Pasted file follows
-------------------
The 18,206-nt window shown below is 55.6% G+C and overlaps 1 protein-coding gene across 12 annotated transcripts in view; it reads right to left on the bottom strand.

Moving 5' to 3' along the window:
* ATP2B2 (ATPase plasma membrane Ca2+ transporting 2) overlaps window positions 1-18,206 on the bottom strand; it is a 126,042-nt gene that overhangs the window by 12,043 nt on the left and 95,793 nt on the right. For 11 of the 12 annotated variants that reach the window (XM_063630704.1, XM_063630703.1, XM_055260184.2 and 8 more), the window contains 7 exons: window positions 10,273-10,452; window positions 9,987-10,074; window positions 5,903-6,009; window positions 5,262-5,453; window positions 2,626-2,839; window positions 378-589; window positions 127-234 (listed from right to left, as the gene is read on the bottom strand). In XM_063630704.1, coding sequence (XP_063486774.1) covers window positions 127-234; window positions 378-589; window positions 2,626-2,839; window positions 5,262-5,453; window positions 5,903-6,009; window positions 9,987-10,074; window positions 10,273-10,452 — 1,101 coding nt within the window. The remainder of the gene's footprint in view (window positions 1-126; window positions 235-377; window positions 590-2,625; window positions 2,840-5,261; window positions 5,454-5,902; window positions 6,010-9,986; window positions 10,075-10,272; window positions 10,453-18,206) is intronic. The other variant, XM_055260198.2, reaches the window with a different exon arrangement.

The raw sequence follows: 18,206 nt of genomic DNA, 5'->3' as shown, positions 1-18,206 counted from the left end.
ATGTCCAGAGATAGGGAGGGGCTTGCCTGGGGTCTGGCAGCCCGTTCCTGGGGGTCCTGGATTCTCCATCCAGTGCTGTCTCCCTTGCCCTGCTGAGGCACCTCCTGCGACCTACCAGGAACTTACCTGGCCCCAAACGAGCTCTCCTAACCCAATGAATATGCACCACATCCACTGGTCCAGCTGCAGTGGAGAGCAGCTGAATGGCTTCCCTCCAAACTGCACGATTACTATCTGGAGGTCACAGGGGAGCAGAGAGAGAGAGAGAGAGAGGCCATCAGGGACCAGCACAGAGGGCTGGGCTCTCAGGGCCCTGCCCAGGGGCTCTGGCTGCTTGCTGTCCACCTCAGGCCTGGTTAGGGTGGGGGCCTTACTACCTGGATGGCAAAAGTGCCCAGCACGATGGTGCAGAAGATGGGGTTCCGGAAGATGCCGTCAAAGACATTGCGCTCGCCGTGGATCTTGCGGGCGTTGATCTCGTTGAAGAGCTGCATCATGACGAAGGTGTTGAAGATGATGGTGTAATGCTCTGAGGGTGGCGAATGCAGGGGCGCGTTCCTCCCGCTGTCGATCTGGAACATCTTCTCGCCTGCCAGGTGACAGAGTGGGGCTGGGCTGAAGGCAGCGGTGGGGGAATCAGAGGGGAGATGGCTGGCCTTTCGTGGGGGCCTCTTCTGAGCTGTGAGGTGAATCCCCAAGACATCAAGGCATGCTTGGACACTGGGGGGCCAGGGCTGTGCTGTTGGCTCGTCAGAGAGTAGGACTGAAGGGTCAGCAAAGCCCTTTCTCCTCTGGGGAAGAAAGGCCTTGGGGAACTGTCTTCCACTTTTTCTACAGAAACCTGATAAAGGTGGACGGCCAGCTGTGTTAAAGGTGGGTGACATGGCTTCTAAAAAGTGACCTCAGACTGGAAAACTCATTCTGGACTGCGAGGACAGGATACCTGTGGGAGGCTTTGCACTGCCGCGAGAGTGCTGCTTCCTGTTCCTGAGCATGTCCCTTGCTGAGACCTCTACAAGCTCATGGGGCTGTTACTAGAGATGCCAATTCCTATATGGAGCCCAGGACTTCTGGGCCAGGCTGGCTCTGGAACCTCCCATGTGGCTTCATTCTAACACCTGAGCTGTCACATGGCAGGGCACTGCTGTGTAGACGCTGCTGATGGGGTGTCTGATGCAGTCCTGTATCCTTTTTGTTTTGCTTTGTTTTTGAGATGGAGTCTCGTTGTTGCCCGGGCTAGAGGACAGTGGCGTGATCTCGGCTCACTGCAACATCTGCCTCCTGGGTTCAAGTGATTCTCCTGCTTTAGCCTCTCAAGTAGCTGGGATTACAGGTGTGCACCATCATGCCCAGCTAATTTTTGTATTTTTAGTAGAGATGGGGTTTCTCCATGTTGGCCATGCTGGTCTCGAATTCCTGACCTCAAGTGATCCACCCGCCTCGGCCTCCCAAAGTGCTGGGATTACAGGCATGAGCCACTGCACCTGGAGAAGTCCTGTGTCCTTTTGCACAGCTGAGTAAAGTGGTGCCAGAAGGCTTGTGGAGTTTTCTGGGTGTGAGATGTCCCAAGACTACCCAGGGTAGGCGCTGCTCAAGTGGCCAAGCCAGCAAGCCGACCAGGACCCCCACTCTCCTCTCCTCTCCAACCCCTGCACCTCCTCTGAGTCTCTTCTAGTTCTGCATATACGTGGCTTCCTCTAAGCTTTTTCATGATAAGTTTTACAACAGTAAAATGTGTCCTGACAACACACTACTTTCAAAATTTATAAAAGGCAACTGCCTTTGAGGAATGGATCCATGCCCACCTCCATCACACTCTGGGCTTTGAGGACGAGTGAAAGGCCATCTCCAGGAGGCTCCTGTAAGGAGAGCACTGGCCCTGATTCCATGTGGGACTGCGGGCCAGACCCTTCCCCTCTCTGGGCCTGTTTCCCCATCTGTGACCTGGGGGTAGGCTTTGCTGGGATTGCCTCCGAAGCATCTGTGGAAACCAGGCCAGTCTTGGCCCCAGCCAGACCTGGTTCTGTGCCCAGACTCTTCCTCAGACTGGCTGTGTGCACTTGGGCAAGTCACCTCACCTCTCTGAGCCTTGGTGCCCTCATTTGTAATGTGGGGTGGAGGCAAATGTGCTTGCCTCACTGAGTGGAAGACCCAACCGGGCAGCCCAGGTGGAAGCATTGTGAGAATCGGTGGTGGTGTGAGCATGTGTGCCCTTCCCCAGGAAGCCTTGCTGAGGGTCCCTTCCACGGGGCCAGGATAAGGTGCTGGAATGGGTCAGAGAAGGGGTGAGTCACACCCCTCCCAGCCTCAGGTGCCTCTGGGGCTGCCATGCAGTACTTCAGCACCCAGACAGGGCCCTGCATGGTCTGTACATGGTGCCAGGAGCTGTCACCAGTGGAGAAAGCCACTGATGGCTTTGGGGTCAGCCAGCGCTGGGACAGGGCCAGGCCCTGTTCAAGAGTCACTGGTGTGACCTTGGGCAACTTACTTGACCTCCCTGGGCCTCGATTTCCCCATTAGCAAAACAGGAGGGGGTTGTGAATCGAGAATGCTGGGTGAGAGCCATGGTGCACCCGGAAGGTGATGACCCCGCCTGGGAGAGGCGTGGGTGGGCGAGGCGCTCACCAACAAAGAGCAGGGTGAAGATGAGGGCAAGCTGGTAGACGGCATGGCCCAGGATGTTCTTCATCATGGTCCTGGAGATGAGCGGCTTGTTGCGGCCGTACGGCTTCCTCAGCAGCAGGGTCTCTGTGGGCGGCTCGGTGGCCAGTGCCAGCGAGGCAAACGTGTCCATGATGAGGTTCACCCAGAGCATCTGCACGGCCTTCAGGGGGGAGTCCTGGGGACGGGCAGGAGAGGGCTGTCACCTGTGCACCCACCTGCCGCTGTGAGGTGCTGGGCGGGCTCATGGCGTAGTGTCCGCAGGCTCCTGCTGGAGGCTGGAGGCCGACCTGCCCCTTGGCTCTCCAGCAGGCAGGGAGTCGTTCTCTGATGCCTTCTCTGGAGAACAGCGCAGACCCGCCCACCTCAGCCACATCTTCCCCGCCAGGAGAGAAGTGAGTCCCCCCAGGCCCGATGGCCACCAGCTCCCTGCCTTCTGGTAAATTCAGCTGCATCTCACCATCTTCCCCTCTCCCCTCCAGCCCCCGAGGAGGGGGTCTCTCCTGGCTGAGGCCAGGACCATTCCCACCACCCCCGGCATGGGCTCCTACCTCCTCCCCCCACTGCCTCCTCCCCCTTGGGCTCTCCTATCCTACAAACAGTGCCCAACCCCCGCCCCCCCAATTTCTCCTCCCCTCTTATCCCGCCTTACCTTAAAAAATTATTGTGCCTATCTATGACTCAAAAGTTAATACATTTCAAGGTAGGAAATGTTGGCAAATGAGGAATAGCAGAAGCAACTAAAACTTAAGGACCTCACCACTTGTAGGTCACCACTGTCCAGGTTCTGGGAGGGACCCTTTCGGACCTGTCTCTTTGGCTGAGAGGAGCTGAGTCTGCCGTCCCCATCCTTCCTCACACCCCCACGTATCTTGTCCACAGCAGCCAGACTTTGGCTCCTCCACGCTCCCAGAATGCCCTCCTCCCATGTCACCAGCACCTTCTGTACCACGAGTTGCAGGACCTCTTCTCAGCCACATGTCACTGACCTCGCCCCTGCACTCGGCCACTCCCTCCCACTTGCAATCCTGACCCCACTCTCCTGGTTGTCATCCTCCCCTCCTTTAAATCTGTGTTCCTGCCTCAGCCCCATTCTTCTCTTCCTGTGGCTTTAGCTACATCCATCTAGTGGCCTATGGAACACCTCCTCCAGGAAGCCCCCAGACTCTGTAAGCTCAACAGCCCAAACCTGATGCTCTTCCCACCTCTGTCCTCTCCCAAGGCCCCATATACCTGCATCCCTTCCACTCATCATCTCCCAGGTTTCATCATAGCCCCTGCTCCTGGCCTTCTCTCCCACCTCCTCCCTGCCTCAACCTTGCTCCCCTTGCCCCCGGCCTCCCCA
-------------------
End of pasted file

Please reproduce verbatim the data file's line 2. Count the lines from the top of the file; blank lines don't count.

Moving 5' to 3' along the window: